3. Adults are more likely to be motivated or ready to learn if they perceive a learning need. Adults actually want to learn in an area that is a problem for them or which they regard as relevant. Therefore, the curriculum should aim at immediate rather than deferred application and be problem- rather than subject-centred. ‘The adult comes into the educational activity largely because he is experiencing some inadequacy in coping with current life problems. He wants to apply tomorrow what he learns today.’ (1978, p. 58). Adult orientation towards learning is problem-centred rather than subject-centred.
From these assumptions Knowles draws some implications. The planning and evaluation of courses should be a joint act between teachers and students in a climate of mutual respect. There should be minimal emphasis on authority, formality and competition. The curriculum should be structured around problems and sequenced according to the logic of the learner not that of the subject matter. Experiential methods of teaching should predominate. Andragogy is a process model of teaching whereas pedagogy is a content model.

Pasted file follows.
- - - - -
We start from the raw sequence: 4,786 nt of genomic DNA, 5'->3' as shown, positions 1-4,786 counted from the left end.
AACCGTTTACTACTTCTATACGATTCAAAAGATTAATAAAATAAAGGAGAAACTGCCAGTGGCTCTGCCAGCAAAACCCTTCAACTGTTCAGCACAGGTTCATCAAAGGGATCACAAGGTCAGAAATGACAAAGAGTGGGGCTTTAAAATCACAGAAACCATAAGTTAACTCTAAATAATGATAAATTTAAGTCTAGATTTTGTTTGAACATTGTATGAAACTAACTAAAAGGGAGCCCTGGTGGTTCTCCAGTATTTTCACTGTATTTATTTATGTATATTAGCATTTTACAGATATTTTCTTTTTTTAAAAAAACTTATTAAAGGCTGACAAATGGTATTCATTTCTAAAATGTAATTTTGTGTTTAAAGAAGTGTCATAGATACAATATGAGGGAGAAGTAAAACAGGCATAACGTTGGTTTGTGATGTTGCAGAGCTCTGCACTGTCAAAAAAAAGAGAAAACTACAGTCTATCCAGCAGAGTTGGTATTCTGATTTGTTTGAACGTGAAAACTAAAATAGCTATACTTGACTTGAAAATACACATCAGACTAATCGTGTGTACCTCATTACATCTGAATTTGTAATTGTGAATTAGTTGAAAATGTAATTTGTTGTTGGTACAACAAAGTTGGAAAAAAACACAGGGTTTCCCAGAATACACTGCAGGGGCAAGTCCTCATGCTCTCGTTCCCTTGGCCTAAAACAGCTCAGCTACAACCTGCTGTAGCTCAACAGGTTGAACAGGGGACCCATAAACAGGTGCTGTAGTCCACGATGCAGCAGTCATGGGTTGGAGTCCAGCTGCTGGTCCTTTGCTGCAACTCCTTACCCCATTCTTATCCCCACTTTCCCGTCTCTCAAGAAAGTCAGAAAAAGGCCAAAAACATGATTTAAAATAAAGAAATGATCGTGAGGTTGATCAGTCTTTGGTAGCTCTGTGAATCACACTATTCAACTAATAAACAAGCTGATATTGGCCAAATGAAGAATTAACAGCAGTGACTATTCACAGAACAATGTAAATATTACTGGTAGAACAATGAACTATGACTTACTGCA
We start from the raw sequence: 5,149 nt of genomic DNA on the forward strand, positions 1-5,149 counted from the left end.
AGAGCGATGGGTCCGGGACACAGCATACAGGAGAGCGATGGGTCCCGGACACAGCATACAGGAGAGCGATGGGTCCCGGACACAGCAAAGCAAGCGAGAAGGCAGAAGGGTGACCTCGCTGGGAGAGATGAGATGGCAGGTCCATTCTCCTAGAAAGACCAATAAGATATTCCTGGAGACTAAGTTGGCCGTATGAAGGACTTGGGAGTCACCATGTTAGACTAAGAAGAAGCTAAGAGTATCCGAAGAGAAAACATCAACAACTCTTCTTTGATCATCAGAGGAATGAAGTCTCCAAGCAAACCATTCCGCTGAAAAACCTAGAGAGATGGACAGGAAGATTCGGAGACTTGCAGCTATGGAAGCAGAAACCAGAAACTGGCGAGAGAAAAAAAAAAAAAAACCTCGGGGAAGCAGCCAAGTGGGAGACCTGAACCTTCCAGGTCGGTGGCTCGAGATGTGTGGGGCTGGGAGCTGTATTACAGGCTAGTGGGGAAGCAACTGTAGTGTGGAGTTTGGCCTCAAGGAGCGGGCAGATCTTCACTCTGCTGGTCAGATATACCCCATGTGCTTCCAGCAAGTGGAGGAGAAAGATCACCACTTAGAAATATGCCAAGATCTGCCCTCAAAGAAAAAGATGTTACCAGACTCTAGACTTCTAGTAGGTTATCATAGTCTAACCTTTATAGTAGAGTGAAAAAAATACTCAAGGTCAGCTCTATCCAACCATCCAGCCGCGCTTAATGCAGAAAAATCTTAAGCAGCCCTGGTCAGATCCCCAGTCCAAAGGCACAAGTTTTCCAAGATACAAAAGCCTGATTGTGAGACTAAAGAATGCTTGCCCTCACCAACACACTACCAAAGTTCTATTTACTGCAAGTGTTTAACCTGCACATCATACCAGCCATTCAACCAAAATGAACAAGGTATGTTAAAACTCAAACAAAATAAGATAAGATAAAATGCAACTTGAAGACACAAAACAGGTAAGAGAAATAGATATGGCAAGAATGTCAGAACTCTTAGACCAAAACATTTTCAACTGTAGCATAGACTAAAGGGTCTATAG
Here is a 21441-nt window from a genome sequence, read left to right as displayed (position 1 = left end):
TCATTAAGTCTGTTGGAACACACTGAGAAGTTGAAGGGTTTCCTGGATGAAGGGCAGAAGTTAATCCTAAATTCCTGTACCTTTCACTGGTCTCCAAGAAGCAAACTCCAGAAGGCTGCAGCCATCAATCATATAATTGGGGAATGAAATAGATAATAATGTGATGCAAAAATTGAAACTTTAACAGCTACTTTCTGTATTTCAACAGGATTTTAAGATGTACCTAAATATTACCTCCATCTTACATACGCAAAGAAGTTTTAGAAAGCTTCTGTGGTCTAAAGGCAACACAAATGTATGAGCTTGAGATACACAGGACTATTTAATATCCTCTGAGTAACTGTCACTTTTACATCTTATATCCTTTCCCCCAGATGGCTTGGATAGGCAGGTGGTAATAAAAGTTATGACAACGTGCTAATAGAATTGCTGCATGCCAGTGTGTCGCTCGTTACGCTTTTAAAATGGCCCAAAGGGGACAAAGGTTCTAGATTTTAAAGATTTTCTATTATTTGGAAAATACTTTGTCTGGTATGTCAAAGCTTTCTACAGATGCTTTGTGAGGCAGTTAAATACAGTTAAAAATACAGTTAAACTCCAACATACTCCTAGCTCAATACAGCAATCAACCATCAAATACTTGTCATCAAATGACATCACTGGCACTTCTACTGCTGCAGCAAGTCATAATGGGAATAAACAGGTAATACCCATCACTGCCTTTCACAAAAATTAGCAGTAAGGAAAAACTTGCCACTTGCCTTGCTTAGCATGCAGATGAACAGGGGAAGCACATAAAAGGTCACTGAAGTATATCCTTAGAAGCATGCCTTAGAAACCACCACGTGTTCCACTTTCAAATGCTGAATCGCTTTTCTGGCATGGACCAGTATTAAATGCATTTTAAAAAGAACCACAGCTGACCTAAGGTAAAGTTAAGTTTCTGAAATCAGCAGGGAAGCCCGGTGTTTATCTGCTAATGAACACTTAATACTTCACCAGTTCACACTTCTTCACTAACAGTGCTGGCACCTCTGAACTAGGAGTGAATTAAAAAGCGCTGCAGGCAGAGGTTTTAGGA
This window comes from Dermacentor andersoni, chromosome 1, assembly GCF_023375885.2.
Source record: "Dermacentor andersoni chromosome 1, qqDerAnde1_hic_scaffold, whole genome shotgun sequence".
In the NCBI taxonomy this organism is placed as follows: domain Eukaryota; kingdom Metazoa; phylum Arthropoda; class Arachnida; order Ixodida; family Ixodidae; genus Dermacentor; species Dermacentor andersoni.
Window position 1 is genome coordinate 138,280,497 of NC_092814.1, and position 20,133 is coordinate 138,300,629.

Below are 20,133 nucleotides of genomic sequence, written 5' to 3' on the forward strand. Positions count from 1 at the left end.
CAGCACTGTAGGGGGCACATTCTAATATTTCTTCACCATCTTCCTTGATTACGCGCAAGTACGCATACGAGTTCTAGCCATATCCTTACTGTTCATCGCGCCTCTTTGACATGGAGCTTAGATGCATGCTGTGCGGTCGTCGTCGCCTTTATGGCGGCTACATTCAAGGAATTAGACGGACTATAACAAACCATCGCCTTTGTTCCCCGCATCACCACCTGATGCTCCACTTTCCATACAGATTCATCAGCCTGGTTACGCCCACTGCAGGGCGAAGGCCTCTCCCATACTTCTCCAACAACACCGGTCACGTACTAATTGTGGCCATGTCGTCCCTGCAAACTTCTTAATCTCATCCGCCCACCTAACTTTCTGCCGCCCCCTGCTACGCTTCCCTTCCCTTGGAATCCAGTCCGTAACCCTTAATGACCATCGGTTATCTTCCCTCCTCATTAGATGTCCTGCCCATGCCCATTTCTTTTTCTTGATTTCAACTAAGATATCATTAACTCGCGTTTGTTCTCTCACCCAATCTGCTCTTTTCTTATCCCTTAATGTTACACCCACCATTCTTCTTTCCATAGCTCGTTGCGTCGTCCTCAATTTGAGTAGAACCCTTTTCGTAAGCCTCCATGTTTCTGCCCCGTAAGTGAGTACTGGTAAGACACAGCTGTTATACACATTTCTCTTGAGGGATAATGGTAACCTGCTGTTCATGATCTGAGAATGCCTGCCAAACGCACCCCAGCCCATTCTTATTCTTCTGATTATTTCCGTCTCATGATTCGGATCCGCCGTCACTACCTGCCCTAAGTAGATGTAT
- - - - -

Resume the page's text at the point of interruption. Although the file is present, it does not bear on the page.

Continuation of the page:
Thus andragogy is based on the belief that the deepest need an adult has is to be treated as an adult, as a self-directing person. Adult education must be studentcentred, experience-based, problem-oriented and collaborative — very much in the spirit of the humanist approach to learning and education. It is not student-centred in the simple sense of using methods that allow the student considerable control over their learning but in the profound sense that the whole of the educational activity turns on the student. Unfortunately, andragogy has often been cited as the ways adults learn, but the key assumptions apply equally well to children, particularly as we enter the information age with its capacity to provide unique learning and significant experiences for those whose curiosity and motivation impel them through cyberspace.
Training in work-related activities has often been given by people who have not really learnt how to teach people to learn. In formal institutions of learning, adults are usually placed in classes with 18- and 19-year-olds. Courses of study are watertight compartments, denying the reality of inter- and intradisciplinary learning.